A Daunting Demographic Challenge for the GOP in 2016

A Republican nominee who matches George W. Bush’s winning hand from 2004 would lose this time around.

GOPRepublicans stand a slim chance of winning the presidency in 2016—unless they nominate a transformational candidate who can dramatically broaden the GOP’s appeal. That assertion may seem incongruous in light of stunning Republican triumphs in the past two midterm elections. But success in 2014 no more indicates the outcome of the 2016 presidential election than victory in 2010 foretold the presidential winner in 2012.

The continuing problem for the Republican Party is the country’s changing demographics. GOP congressional candidates won 60% of white voters in 2010 and 2014, producing landslide victories. The calculation works differently in presidential elections, however, when turnout is higher, particularly among minorities. In 2012, Republican presidential nominee Mitt Romney won 59% of white voters, the highest percentage of any Republican challenging an incumbent president in the history of exit polling. He won every significant white subgroup—men and women; young and old; Protestants and Catholics—often by overwhelming margins. Yet Mr. Romney still lost the election by five million votes.

Barack Obama won because he achieved breathtaking majorities among every other racial group. The president won 93% of African-Americans and more than 70% of Hispanics and Asians. As a result, the first African-American president won re-election with only four out of 10 white voters.

Unfortunately for Republicans, the math is only going to get worse. Groups that form the core of GOP support—older whites, blue-collar whites, married people and rural residents—are declining as a proportion of the electorate. Groups that lean Democratic—minorities, young people and single women—are growing.

The challenge is obvious: Republicans can’t win a presidential election by trying to grab a larger piece of a shrinking pie. That helps explain why Republicans have lost the popular vote in five of the past six presidential elections. If America’s demographics still looked the way they did in 1980, when Ronald Reagan was voted into office, John McCain and Mitt Romney would have won the White House.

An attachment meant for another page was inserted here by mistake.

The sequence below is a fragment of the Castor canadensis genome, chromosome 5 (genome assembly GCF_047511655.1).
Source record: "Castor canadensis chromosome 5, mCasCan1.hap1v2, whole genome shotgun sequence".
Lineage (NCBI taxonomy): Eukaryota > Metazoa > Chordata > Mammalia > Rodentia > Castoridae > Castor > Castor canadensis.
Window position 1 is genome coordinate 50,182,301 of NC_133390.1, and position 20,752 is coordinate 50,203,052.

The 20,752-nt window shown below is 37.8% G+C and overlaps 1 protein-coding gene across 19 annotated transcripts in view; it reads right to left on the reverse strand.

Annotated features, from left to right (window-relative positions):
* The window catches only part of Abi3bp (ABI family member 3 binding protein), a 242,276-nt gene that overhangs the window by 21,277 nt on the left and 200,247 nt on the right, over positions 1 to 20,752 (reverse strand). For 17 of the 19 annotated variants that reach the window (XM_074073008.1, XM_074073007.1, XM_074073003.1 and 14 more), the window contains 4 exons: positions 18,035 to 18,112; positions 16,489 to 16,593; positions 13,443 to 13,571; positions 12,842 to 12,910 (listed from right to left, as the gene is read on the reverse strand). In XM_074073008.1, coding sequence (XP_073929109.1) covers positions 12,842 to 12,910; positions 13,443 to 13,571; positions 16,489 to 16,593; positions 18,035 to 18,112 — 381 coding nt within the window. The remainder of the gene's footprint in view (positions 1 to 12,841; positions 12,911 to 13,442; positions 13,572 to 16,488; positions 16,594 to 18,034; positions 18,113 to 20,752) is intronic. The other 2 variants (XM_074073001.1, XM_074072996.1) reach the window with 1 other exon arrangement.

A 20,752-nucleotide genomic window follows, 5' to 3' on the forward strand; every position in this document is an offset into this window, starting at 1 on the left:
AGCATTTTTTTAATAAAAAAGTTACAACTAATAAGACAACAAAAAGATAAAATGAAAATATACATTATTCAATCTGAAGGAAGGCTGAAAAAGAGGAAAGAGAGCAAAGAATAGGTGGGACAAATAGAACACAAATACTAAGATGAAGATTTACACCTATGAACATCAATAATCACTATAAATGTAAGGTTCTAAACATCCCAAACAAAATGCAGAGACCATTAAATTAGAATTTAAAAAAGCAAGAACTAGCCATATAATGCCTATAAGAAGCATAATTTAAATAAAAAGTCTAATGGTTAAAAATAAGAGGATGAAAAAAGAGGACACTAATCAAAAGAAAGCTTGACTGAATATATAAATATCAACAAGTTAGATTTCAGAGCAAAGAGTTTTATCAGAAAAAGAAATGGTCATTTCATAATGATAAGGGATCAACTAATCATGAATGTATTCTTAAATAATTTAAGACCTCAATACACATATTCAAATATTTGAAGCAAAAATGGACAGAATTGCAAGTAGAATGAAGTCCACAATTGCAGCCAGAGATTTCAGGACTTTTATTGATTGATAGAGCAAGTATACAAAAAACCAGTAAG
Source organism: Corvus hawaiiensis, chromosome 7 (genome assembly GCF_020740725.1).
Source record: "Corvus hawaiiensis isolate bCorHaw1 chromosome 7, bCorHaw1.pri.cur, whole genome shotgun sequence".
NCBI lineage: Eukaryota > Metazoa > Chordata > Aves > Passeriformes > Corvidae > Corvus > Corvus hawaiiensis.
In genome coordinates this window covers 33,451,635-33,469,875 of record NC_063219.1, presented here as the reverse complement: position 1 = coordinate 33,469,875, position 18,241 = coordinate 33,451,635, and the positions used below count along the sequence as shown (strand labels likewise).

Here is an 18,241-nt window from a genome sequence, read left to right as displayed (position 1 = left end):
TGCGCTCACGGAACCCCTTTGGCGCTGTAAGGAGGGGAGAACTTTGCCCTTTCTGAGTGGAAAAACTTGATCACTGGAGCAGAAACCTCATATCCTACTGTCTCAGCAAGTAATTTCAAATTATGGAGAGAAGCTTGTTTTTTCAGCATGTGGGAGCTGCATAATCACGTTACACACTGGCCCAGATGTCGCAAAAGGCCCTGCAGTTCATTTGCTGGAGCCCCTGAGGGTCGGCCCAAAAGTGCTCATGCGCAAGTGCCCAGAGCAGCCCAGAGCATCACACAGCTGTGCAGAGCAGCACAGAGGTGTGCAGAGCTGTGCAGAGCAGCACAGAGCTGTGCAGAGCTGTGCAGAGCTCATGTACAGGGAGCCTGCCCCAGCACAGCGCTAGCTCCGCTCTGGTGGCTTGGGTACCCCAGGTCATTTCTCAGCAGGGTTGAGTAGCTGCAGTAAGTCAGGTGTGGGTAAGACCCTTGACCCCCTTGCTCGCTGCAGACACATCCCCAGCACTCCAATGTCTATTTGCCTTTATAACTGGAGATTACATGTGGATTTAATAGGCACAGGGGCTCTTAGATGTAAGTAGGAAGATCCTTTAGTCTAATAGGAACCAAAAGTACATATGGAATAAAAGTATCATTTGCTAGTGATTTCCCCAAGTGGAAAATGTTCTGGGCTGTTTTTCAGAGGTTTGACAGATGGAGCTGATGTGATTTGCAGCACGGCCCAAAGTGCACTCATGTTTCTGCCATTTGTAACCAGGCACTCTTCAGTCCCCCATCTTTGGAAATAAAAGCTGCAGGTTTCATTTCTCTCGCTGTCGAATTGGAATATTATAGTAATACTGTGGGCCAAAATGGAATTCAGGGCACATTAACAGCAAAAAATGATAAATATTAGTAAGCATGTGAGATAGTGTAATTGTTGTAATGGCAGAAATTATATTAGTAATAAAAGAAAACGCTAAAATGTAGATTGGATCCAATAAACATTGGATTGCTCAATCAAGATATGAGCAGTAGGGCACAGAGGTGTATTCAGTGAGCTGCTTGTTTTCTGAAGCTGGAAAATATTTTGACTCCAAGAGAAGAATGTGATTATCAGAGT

These demographic trends show no sign of abating. Whites accounted for 72% of the national electorate in 2012, down from 83% in 1992 and 88% in 1976. If this pattern continues—with an average decline since 1996 of 2.75 percentage points each presidential election—the 2016 electorate will be about 69% white and 31% nonwhite.

In this new landscape, Democrats have an easier time cobbling together a coalition. In 2012, Mr. Obama won 39% of the white vote and 82% of the nonwhite vote on the way to a 51.1% re-election victory. If the 2016 Democratic nominee can hold the same share of the white vote, he or she could win with only 75% of nonwhites.

Hillary Clinton has proven to be a more attractive candidate than Mr. Obama among whites in culturally conservative regions of the country. Assuming she wins the nomination, if she can push her support among whites up to 42%, she will need only 68% of the nonwhite vote to win the presidency. That is far lower than even the 73% of nonwhites John Kerry carried in 2004.

Republicans, on the other hand, must find a way to appeal to more nonwhite voters. If the GOP nominee in 2016 wins the same share of the white vote that Mr. Romney did—59%—then he or she will need 30% of nonwhites to be elected. That is far greater than the 17% of the nonwhite vote that Mr. Romney won in 2012, or the 19% John McCain won in 2008, or the 26% George W. Bush won in 2004.

Looked at another way, if the Republican nominee only manages to hold Mr. Romney’s 17% among nonwhites, then he or she will need 65% of whites to win. Only one Republican has reached that mark in the past half century: Ronald Reagan in his 49-state landslide sweep in 1984. Even George W. Bush’s comfortable re-election in 2004 with 58% of whites and 26% of nonwhites would be a losing hand in 2016.

So how can Republicans possibly compete? By nominating a candidate who can speak to minorities, especially Hispanics, and offer a vivid and compelling vision of expanded economic opportunity at home and a stronger America abroad.

Republicans can not only survive but thrive in this environment. Their values of individual liberty, free enterprise, limited government and opportunity for all know no ethnic boundaries. As successive waves of immigrants have done before them, Hispanic and other nonwhite Americans respond to the incentives and opportunities offered by this amazing land. Republican candidates can win presidential elections with an inclusive message, a welcoming tone and an aggressive effort to appeal to the new America that is already here.

Mr. Ayres is president of North Star Opinion Research, a GOP polling firm in Alexandria, Va. This op-ed is excerpted from his book “2016 and Beyond: How Republicans Can Elect a President in the New America” (Resurgent Republic Press, 2015).

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